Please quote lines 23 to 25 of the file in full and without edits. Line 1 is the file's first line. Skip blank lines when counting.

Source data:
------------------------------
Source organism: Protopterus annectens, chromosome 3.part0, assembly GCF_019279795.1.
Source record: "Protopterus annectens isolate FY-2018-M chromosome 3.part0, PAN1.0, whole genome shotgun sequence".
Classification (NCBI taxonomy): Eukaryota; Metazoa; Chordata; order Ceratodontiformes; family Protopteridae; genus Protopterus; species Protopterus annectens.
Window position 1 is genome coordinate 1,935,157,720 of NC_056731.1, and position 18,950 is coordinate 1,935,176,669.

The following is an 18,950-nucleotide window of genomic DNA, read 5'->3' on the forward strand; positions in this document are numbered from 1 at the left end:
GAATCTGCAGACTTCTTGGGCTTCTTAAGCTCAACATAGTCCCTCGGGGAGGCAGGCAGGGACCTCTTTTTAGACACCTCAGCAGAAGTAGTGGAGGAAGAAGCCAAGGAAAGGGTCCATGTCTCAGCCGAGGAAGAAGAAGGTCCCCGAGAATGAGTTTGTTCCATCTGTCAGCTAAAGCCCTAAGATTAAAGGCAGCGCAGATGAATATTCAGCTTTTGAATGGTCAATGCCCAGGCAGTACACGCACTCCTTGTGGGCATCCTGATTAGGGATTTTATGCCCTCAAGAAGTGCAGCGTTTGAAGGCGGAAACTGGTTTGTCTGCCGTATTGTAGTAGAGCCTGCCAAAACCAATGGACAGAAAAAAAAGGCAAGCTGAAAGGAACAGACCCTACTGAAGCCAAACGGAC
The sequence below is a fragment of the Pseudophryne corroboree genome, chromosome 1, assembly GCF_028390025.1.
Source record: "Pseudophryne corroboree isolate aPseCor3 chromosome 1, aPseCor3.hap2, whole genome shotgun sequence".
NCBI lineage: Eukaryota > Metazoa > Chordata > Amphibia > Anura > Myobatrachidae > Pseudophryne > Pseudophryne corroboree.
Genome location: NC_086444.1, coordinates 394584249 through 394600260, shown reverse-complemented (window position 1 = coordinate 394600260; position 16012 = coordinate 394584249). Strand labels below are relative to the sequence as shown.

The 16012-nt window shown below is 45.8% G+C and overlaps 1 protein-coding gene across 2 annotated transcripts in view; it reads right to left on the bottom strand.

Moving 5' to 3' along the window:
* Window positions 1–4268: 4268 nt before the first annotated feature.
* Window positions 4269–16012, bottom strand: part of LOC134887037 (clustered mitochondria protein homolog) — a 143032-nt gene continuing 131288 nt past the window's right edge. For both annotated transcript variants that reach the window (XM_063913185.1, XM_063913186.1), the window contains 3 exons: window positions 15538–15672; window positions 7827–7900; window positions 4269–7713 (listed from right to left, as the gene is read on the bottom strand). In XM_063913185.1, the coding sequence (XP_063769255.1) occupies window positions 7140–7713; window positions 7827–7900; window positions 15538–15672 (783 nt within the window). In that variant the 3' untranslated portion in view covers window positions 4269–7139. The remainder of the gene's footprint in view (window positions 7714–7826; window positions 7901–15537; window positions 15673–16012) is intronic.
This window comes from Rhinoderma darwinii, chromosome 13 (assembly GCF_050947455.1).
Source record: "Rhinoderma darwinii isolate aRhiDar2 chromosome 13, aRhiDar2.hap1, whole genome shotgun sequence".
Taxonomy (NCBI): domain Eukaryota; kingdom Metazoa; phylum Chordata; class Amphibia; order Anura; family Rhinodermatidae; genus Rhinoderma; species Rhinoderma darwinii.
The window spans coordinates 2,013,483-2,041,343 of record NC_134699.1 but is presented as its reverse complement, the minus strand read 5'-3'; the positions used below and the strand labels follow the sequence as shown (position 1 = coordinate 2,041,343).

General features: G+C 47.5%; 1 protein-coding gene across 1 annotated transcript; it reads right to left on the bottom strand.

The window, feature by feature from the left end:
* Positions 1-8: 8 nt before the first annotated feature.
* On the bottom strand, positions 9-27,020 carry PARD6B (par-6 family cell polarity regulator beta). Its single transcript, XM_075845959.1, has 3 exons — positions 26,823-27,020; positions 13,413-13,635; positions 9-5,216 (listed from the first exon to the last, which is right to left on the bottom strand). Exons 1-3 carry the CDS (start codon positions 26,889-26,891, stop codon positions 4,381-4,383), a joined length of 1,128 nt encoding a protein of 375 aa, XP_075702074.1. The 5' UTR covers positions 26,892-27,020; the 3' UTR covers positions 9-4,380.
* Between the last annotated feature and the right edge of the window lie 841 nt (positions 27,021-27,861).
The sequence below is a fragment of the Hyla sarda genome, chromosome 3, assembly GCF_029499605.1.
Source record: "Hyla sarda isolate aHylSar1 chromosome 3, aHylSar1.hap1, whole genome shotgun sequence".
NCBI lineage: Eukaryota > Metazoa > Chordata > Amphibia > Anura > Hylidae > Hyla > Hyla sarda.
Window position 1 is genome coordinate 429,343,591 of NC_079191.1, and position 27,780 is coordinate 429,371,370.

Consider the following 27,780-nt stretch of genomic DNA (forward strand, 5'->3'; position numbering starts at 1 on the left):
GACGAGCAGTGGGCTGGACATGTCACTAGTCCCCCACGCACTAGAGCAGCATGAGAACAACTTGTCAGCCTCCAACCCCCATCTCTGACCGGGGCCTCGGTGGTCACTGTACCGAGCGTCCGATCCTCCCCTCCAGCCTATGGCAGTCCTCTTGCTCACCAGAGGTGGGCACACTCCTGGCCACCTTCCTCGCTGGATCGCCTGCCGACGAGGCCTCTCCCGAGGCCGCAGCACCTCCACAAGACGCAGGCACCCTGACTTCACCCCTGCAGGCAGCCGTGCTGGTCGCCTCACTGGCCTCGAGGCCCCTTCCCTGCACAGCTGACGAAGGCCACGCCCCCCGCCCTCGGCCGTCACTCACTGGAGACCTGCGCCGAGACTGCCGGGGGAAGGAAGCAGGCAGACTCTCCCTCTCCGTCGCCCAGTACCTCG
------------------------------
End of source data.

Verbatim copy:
* Between the last annotated feature and the right edge of the window lie 841 nt (positions 27,021-27,861).
The sequence below is a fragment of the Hyla sarda genome, chromosome 3, assembly GCF_029499605.1.
Source record: "Hyla sarda isolate aHylSar1 chromosome 3, aHylSar1.hap1, whole genome shotgun sequence".